Jamie Starr's a Thief!
Cooler than Santa Claus, baby
I had the pleasure to attend my (belated) first Prince (and Madison Square Garden) concert a couple of weeks ago on his first-of-a-series stadium show in the NYC area. The 'true' fans out there can dissect his every move and joyously compare notes and memories of previous concerts. I’ll simply say it was a great show. Everyone seeing Mr. Nelson this year is catching him after many years of bitterness about the industry (not entirely purged) and right before he will turn his back on many of the classic songs that the fans demand of him but must tire The Artist out. Prince enthusiastically reworked many of the hits for us old-timers (That ‘When Doves Cry’ dub-like break-down into a ‘Kiss’ sample knocked me out). The highlight was definitely his acoustic set with acoustic guitar and 360-swivel stool in the center of a ‘theater-in-the-round’ crucifix stage. This set was probably familiar to the crowd from seeing glimpses of it on his recent television special(s), right down to crowd interaction ("Now I know y'all can do better than that!") but his showmanship and charisma that I had admired via film and video all these years, was simultaneously surprising and precisely as the crowd wanted it. This intimate portion of the show allowed my envy of the 'after show club jam crowd' to subside.
The rest of the show emphasized the funk band idiom that Prince has pushed since ‘Sign O’ the Times’ and into his New Power Generation but I was feenin' for the old synchronized Revolution guitars immortalized in the ‘Purple Rain’ film with 'Let's Go Crazy'. Although Maceo dropping the Flintstones theme was priceless, I felt a bit 'Vegas-ed out' with the horn section… something too smooth and clean in this version of The Funk. This became quite apparent to me when drummer John Blackwell took a solo which brought in the off-kilter kit and caboodle of the Prince penned '777-9311'. As the drummer came to the end of the solo he and Prince harmonized a Skrewed-down version of the Time's jarring end to 'Onedayimgonnabesomebody', the declaration "We don't like new-wave!" and all of a sudden the flashbacks kicked me back to 1981 when my friends and I obsessed over the first album by The Time and struggled to figure out the connections to Prince. By golly, they sure sounded similar…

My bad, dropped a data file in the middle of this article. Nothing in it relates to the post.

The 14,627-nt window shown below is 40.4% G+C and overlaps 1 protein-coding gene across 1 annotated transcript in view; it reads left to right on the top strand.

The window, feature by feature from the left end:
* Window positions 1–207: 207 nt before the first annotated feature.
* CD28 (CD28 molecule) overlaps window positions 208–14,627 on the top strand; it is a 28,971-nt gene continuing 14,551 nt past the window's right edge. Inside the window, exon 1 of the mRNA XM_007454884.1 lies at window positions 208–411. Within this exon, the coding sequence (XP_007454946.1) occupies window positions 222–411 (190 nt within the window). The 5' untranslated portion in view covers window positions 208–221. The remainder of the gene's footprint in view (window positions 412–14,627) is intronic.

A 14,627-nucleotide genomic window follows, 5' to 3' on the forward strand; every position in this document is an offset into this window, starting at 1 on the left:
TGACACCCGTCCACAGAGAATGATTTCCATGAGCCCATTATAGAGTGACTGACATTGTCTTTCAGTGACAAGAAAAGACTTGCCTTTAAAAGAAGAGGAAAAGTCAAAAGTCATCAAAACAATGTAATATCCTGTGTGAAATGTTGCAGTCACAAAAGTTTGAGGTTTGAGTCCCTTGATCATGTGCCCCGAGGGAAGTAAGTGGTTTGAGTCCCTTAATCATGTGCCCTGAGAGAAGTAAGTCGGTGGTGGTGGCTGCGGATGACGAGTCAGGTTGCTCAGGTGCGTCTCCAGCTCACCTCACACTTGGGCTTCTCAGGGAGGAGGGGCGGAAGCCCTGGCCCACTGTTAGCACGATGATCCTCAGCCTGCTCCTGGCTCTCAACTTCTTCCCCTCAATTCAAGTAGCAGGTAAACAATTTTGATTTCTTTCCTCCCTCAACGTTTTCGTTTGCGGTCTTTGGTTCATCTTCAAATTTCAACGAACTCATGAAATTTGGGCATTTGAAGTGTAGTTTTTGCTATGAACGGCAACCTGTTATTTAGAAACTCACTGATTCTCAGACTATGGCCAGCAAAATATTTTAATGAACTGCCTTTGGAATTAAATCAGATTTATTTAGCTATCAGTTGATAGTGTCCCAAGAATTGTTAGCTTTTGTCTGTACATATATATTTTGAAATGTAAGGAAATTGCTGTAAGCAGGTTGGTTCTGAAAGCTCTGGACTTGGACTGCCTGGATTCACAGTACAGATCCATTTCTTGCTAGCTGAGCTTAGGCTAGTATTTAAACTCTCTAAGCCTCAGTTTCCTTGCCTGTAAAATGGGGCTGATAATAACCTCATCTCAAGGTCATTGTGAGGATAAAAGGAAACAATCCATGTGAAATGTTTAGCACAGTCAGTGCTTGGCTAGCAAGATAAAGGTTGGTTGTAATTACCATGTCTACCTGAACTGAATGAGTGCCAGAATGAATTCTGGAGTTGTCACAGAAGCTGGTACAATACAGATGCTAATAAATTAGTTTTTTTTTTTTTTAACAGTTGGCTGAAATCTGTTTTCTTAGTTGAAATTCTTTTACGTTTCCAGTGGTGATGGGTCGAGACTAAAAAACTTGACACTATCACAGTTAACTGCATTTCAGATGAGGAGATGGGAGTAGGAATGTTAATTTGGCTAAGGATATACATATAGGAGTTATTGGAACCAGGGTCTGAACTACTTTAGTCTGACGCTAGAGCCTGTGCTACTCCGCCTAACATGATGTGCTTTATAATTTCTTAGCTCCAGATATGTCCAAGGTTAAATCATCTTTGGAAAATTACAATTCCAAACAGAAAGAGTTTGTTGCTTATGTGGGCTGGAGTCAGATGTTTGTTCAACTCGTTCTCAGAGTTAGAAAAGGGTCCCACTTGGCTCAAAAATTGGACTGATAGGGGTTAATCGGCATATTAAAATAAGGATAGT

In '81 The Time was the shit… MY shit. They were blowing up 'black radio' (KDIA, KSOL and 'KPOO Sundays' in the Bay Area). Prince was definitely heavy in the broadcast mix (especially since all the kids knew it was 'nasty') but The Time had a special role. They were nasty too but also cool and unambiguously masculine. Everyone at the local Boys Club bugged out when Prince sang "Am I straight or gay?" on ’Controversy’ but there was really no doubt that The Time were pullin' honeys to 'Get It Up' and work the 'Stick' in their rides. For us, Morris Day put the swagger into 'soul songs' (we used to generically lump all black musics into that category). At the time we were only getting that swag from a handful of 'rap songs' that were sneaking onto the music countdowns. The Time sound was badass minimalist funk that cut through the smoother sounds of black radio at the time. Simple, bass-heavy, very looong grooves, a laid back singing style, distinct braggadocio…
We knew that Prince and The Time were connected but it would be years before I found out how connected… Prince would say that The Time was one band that no one in the Minneapolis scene wanted to follow since their set was a show-stopper and dubbed them 'the only band he was ever afraid of'. It was revealed that Prince and Morris Day (‘Are they cousins?’) were in a band called Grand Central. And when Prince became involved with the group Flyte Tyme, he asked Morris, a drummer, to takeover the lead vocals from the departing lead singer (who I would later learn was Alexander O’Neal).